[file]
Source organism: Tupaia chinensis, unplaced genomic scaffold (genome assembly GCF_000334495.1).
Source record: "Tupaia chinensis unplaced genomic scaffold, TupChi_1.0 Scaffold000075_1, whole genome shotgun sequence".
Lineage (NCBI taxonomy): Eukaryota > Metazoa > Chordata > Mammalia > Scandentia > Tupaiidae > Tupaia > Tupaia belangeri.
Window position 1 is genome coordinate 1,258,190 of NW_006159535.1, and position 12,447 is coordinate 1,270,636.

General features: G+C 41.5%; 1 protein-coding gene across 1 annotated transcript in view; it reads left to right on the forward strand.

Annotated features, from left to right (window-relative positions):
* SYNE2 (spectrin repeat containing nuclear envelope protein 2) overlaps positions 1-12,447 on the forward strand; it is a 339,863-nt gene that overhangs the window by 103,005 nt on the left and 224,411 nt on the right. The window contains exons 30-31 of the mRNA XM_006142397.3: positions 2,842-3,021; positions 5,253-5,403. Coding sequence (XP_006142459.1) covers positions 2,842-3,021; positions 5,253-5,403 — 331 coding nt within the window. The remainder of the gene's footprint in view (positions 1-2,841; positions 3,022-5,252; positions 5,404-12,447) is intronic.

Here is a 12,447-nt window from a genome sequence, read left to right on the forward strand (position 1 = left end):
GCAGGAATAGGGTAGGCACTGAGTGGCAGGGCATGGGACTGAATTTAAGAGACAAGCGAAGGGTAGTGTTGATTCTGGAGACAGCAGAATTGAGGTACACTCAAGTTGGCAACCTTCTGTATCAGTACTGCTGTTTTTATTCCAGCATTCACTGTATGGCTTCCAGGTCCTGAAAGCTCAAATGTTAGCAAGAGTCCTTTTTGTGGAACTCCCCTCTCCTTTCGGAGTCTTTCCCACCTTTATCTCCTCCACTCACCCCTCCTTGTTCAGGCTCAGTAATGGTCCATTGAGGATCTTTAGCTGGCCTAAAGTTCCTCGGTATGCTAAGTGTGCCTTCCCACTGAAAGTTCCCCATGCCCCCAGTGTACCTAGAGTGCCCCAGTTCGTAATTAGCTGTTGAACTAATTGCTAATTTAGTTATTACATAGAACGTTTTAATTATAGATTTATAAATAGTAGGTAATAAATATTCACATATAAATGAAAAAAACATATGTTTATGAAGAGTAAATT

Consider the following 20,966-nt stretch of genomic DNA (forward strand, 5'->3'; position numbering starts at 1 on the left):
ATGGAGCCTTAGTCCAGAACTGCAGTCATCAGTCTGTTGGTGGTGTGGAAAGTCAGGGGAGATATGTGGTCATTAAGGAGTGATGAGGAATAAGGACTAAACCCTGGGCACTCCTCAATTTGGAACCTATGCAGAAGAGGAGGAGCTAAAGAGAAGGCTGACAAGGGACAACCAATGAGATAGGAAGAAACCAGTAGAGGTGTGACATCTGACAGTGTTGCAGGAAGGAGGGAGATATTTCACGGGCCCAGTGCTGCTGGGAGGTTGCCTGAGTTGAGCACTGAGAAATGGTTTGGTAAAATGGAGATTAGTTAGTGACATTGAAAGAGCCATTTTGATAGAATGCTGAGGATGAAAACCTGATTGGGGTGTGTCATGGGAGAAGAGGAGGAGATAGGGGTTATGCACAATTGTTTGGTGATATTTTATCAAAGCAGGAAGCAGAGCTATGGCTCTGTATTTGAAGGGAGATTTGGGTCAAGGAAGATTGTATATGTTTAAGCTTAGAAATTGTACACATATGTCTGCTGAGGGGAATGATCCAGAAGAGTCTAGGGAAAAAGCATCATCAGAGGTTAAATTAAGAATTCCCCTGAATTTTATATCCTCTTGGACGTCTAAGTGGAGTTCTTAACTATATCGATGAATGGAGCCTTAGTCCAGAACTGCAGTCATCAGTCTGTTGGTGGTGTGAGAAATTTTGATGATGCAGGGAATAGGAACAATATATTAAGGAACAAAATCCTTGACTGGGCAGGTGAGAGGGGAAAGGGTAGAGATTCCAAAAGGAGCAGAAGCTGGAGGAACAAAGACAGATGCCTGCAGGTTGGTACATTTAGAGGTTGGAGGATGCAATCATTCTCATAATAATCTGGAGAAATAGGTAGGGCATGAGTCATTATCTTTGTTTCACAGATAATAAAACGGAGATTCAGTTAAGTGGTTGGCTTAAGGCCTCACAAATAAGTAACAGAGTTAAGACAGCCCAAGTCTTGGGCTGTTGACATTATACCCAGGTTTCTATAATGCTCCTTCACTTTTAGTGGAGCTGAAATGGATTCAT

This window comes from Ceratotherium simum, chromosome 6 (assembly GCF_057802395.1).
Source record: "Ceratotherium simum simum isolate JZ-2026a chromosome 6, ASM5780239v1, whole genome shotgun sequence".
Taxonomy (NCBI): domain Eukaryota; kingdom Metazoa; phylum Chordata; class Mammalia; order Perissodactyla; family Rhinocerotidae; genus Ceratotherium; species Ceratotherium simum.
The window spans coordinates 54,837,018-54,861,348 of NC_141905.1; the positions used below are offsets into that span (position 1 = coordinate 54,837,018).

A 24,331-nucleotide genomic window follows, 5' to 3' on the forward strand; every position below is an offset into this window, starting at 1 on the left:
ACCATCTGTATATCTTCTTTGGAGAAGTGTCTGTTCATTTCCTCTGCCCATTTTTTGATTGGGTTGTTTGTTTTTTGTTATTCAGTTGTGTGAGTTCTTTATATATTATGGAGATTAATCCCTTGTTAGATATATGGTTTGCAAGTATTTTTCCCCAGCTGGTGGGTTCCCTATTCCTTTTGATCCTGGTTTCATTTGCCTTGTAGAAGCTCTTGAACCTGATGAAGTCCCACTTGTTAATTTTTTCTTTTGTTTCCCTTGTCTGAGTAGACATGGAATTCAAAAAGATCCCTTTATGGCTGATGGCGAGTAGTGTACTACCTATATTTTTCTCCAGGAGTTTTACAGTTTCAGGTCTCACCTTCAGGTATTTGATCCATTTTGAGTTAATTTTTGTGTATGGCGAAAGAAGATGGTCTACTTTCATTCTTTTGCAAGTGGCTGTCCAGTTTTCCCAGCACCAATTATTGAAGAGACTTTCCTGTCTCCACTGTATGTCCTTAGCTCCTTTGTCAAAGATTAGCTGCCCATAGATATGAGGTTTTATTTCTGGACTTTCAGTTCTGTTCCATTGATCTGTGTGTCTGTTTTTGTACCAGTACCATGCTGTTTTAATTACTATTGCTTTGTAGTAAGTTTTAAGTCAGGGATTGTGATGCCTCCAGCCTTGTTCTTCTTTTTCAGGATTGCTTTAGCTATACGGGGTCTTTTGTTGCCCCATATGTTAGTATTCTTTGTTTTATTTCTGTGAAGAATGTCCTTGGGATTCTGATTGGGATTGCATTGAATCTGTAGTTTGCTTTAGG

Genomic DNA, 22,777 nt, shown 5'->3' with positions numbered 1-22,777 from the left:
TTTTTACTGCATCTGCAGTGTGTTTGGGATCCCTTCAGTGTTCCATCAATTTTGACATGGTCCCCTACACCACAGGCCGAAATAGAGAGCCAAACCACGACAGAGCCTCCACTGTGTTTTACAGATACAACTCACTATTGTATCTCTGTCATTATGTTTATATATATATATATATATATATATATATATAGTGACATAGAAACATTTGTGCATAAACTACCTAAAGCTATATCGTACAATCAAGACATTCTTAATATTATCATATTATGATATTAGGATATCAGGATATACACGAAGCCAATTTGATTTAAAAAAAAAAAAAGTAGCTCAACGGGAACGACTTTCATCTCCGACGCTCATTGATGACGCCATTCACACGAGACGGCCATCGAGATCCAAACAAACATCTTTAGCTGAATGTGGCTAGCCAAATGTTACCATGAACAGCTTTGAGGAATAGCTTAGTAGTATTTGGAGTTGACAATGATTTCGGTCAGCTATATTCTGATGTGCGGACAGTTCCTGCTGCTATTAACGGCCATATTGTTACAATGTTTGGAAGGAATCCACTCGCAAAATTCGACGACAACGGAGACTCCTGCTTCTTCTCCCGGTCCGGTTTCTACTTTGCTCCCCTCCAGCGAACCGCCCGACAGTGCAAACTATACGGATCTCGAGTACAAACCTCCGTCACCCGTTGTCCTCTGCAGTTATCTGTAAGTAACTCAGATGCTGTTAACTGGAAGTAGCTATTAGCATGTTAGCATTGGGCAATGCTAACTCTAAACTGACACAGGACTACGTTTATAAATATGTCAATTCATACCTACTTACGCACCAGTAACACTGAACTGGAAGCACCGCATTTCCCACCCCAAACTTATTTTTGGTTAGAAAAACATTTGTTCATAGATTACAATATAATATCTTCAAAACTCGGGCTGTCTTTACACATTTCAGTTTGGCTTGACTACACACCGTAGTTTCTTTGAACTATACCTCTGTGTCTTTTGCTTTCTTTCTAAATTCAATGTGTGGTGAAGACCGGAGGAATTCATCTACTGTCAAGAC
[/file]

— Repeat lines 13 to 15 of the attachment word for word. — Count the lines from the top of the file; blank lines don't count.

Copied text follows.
Source record: "Ceratotherium simum simum isolate JZ-2026a chromosome 6, ASM5780239v1, whole genome shotgun sequence".
Taxonomy (NCBI): domain Eukaryota; kingdom Metazoa; phylum Chordata; class Mammalia; order Perissodactyla; family Rhinocerotidae; genus Ceratotherium; species Ceratotherium simum.
The window spans coordinates 54,837,018-54,861,348 of NC_141905.1; the positions used below are offsets into that span (position 1 = coordinate 54,837,018).